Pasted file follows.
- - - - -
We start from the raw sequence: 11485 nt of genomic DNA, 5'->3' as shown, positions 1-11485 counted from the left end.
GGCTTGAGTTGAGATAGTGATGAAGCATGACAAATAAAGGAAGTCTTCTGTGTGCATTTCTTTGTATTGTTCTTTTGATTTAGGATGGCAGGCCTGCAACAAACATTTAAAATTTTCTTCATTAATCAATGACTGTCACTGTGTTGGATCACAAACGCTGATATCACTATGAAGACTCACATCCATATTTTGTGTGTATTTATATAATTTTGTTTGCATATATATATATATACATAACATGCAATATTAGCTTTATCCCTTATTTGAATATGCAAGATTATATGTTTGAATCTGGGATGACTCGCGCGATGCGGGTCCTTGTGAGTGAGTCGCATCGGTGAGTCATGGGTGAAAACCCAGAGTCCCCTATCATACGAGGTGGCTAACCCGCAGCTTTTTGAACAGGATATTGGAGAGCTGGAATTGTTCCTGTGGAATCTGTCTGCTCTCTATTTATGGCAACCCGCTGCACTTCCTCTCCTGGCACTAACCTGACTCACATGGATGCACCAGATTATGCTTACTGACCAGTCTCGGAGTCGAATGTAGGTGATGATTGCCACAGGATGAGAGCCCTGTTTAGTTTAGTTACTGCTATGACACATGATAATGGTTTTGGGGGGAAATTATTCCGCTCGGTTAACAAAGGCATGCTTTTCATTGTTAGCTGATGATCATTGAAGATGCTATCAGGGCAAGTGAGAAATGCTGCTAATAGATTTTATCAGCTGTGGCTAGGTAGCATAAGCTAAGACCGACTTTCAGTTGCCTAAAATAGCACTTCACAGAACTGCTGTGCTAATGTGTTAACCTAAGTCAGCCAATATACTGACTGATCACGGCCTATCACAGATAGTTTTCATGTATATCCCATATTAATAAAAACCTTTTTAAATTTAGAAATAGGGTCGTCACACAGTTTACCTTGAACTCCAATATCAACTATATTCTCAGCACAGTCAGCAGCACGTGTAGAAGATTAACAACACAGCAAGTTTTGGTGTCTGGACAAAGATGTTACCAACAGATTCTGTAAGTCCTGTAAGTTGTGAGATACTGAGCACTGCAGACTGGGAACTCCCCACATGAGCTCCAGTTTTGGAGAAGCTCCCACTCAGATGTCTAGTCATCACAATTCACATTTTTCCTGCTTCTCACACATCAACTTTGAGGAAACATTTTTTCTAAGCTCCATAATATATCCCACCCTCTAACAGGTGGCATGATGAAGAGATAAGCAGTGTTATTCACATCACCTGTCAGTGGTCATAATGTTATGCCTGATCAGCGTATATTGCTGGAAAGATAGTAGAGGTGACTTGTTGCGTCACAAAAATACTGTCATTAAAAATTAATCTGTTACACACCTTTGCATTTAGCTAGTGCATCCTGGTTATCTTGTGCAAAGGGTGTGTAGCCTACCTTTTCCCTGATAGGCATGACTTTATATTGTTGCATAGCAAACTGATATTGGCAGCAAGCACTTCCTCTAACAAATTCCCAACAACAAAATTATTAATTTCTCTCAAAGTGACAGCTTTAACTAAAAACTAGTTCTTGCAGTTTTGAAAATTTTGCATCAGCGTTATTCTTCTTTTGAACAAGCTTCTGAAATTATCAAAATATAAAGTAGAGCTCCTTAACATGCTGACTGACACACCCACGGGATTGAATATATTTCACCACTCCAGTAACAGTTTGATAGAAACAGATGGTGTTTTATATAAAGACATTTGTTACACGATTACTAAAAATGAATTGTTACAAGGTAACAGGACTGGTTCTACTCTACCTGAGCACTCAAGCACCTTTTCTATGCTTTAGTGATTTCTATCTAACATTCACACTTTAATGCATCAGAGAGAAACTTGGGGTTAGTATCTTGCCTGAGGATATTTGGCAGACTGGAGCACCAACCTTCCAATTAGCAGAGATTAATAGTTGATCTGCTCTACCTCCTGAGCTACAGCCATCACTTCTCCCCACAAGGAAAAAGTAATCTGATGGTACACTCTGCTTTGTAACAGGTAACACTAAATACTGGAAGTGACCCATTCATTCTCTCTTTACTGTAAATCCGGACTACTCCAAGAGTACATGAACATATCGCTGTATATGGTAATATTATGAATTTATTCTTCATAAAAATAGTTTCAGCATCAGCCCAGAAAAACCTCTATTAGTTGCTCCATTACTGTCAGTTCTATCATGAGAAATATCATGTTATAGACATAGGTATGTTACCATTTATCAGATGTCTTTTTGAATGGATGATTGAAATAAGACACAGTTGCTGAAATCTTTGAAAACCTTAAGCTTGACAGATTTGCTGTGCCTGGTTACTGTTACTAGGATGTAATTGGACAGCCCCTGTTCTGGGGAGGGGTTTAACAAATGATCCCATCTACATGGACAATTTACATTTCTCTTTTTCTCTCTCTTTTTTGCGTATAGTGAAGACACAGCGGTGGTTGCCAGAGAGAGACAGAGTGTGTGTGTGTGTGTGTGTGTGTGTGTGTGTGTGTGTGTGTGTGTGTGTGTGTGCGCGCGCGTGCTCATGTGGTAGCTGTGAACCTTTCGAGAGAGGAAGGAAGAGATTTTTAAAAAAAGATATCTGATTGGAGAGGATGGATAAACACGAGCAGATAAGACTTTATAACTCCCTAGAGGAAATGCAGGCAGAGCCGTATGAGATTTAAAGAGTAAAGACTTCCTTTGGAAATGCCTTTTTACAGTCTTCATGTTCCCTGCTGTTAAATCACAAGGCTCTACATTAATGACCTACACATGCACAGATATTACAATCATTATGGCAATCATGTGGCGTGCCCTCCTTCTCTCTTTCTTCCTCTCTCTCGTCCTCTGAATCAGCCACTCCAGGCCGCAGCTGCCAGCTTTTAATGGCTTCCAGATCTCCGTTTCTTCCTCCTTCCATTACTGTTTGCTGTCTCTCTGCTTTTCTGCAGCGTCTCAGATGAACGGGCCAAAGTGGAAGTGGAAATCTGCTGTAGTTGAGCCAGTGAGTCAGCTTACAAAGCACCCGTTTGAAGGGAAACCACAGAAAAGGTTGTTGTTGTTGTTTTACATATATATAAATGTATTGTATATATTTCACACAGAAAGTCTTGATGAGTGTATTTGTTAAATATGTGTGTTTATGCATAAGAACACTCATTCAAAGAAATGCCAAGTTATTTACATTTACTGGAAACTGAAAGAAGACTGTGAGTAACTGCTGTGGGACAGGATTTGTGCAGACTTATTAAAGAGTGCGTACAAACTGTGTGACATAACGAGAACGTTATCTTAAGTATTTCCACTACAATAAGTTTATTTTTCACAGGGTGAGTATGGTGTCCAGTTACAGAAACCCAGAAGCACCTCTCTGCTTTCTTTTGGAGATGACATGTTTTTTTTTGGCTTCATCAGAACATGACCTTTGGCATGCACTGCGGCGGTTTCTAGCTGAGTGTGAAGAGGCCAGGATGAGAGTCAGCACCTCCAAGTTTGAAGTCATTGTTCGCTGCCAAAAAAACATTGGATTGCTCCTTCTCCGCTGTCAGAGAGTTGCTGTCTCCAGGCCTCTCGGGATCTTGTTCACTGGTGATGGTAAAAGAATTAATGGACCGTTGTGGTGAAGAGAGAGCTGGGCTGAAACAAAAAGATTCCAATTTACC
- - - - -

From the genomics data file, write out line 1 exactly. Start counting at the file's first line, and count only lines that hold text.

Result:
We start from the raw sequence: 11485 nt of genomic DNA, 5'->3' as shown, positions 1-11485 counted from the left end.